Tuesday, December 3, 2013

Do Androids Dream of Electric Sheep?

My latest fluff reading was a science fiction book I'd wanted to read for a long time, Do Androids Dream of Electric Sheep? by Philip K. Dick. As the book jacket proclaims, it's "The inspiration for Blade Runner" - one of my favorite science fiction movies, and the main reason I've wanted to read the book.

The operative work in that blurb is "inspiration." It clearly did inspire the movie, and many of the characters are the same in name, but there are major differences.

To be honest, I think the movie is far better than the book. It has a sharper focus and greater depth, eliminated or changed some of the elements in the novel that would have gotten in the way, developed the characters in more intriguing ways, and transformed the dystopian world into something more interesting.

The book is not bad - it just does not match up well with the movie.

There are also some moments that left me scratching my head. At one point, for example, the main character when confronting an android begins to say things that don't make sense. There are actions in the novel that seem to be leading toward something, but then don't; and there is one seemingly significant character in the novel who's introduced, then dropped. The quasi-religion (Mercerism) in the book doesn't work - Kurt Vonnegut's Bokononism is better! - and reads more like a dated fixation of the time in which the book was written (1960s). (The religious elements in the movie were sharper and more thought provoking.)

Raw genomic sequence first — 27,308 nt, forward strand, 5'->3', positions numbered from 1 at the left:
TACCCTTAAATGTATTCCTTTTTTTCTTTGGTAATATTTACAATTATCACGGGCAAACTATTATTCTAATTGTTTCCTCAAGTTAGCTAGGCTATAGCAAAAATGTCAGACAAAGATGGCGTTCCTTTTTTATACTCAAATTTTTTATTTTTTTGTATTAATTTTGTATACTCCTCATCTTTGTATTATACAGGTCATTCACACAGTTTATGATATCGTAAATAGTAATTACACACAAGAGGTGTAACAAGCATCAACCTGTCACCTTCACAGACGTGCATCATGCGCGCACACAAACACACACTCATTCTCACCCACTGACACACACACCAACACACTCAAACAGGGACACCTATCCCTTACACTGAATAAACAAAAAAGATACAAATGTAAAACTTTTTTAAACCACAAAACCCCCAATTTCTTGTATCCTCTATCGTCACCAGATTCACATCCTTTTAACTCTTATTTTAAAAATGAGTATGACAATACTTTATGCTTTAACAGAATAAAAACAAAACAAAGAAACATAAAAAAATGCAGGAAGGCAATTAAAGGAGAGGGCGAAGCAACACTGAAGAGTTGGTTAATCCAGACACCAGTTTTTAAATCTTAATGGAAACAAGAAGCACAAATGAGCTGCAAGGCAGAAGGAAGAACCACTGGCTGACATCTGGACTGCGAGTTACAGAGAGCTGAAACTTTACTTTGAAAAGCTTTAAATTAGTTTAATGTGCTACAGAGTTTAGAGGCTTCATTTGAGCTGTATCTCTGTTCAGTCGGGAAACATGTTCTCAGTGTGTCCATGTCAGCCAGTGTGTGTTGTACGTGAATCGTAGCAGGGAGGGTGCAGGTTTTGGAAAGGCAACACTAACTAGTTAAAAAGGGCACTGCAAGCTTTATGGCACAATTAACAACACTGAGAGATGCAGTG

I thought the character development in the movie was far better - particularly with the main character, Deckard, and the two main androids, Rachael and Roy Batty. You cared about them in a way you don't in the novel. The climax of the movie packs a punch; by comparison, the novel ends with a whimper.

Again, as a piece of 45 year-old science fiction it's okay, but it's not great literature. And my love of the film may be distorting my view.

My suggestion is if you have to pick between the two, select the movie.

Pax et bonum

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